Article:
Central America Panama Canal

MS Geography and Culture

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Central America Panama Canal

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MS Geography and Culture
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Slide Content
  1. What would be the fastest way to get from the red dot to the yellow dot by water?

    Slide 1 - What would be the fastest way to get from the red dot to the yellow dot by water?

    • New York to California
  2. Essential Question(s): What is the Panama Canal? Who built it and why?

    Slide 2 - Essential Question(s): What is the Panama Canal? Who built it and why?

    • By the end of the lesson, you should be able to explain the benefits of the Canal and the struggles that were overcome to build it.
    • State Standards:
    • 7.4 Interactions between people and places
    • 7.2 The Physical Characteristics of Places and Regions
    • Lesson Objectives
  3. The World’s Most Important Short-Cut

    Slide 3 - The World’s Most Important Short-Cut

  4. Slide 4

    • Canal: an area of water dug across land. It connects two bodies of water so that ships can travel between them
    • Isthmus: narrow strip of land that has water on both sides and connects two larger bodies of water
    • Vocabulary
  5. Imagine you owned a clothing business in NYC in the 1800s, and you wanted to get your clothes to a new store in California. How would you get them there?

    Slide 5 - Imagine you owned a clothing business in NYC in the 1800s, and you wanted to get your clothes to a new store in California. How would you get them there?

    • Consider the following:
    • There are no planes and trains are too expensive.
    • Sea travel around Cape Horn is very dangerous.
    • It will take months to travel by ship around the tip of South America.
    • Warm-Up
  6. Warm-Up

    Slide 6 - Warm-Up

    • If a canal was built on the isthmus between North and South America, the trip would be shortened by 8,000 miles!
  7. 1513 – Vasco Nunez de Balboa crossed the isthmus of Panama and became the first European to see the Pacific Ocean.

    Slide 7 - 1513 – Vasco Nunez de Balboa crossed the isthmus of Panama and became the first European to see the Pacific Ocean.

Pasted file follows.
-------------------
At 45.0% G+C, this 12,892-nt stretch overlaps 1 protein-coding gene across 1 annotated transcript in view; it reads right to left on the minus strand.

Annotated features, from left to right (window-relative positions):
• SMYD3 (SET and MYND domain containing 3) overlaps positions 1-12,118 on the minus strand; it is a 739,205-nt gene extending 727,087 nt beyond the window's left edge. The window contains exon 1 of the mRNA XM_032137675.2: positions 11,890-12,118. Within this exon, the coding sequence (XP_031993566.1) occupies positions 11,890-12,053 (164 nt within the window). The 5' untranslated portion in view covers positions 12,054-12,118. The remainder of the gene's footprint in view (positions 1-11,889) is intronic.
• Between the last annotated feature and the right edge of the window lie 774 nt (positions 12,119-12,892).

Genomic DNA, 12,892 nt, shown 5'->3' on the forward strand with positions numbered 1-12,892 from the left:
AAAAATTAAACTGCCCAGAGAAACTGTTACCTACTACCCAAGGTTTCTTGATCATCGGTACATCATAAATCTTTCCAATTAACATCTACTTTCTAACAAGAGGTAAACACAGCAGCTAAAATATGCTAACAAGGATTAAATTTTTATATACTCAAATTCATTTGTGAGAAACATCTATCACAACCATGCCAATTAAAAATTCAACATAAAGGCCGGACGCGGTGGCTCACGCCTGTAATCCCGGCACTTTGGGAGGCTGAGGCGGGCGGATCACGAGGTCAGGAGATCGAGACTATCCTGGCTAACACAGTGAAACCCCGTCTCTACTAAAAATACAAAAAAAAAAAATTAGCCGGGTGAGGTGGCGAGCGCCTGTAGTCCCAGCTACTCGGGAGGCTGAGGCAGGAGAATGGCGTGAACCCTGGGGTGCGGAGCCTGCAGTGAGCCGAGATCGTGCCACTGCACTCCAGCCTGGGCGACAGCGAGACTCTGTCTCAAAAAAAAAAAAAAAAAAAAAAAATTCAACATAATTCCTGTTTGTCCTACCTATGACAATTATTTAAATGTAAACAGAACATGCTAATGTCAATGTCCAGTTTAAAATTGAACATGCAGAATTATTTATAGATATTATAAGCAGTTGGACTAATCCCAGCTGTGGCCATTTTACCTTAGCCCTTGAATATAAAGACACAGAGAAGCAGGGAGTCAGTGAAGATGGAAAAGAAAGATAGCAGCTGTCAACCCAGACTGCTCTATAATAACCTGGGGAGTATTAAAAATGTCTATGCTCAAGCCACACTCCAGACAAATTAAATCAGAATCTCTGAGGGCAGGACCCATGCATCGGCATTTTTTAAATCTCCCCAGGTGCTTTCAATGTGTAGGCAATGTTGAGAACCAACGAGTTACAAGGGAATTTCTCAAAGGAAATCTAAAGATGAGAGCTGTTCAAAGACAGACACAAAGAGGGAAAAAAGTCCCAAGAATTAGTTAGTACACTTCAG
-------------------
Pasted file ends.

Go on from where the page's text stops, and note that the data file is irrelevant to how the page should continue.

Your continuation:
• 1534 – The King of Spain wants to build a canal through Panama, but he didn’t know how to do it.
    • 1835 – France is given a permit to build the canal.
    • 1881 – France starts building the canal, but gives up after 8 years.
    • 1904 – The United States begins working on the canal.
    • 1914 – The Panama Canal is complete.
    • History
  8. What made France give up?

    Slide 8 - What made France give up?

    • On the next few slides, you will see images taken during the building of the canal.
    • Think about what challenges were faced while building a canal in Panama.
    • Why Did it Take So Long?
  9. Manual labor – 80,000 people worked on the project

    Slide 12 - Manual labor – 80,000 people worked on the project

    • Hot, humid, 100° temperatures
    • Over 5,000 people died
    • Disease – Malaria and Yellow Fever
    • So, What Made This Tough?
    • Spraying for mosquitos
  10. How Does the Canal Work?

    Slide 13 - How Does the Canal Work?

    • The Panama Canal was built to follow the natural rise and fall of the land – it was a major engineering project.
    • A lock system was built to raise and lower ships to get them over the hilly terrain between the Atlantic and Pacific Oceans.
  11. The Panama Canal is 51 miles long.

    Slide 14 - The Panama Canal is 51 miles long.

    • Boats often wait in “traffic” for 20 hours during their return through the canal.
    • The 8 Hour Trip
  12. A Closer Look at the Lock System

    Slide 15 - A Closer Look at the Lock System

  13. What was the benefit to building the Panama Canal?

    Slide 16 - What was the benefit to building the Panama Canal?

    • Cheaper transporting of goods around the world
    • Less dangerous travel around Cape Horn
    • Faster transportation around the world
    • All of the above
    • Quick Check
  14. What was the benefit to building the Panama Canal?

    Slide 17 - What was the benefit to building the Panama Canal?

    • Cheaper transporting of goods around the world
    • Less dangerous travel around Cape Horn
    • Faster transportation around the world
    • All of the above
    • Quick Check
  15. What made the building of the Panama Canal so difficult?

    Slide 18 - What made the building of the Panama Canal so difficult?

    • Weather
    • Landscape
    • Physical work
    • Disease
    • Quick Check
  16. What made the building of the Panama Canal so difficult?

    Slide 19 - What made the building of the Panama Canal so difficult?

    • Weather
    • Landscape
    • Physical work
    • Disease
    • Quick Check
  17. Essential Question(s): What is the Panama Canal? Who built it and why?

    Slide 20 - Essential Question(s): What is the Panama Canal? Who built it and why?

    • By the end of the lesson, you should be able to explain the benefits of the Canal and the struggles that were overcome to build it.
    • State Standards:
    • 7.4 Interactions between people and places
    • 7.2 The Physical Characteristics of Places and Regions
    • Review Objectives
  18. Slide 21

    • The Americas
    • Canada and Mexico
    • South America
    • Central America
    • Physical Geography
    • Big Idea: How can you use the 5 themes of geography to learn about The Americas?
    • History, Culture Religion
    • Economy and Current Events
    • Physical Geography
    • History, Culture Religion
    • Economy and Current Events
    • Physical Geography
    • History, Culture Religion
    • Economy and Current Events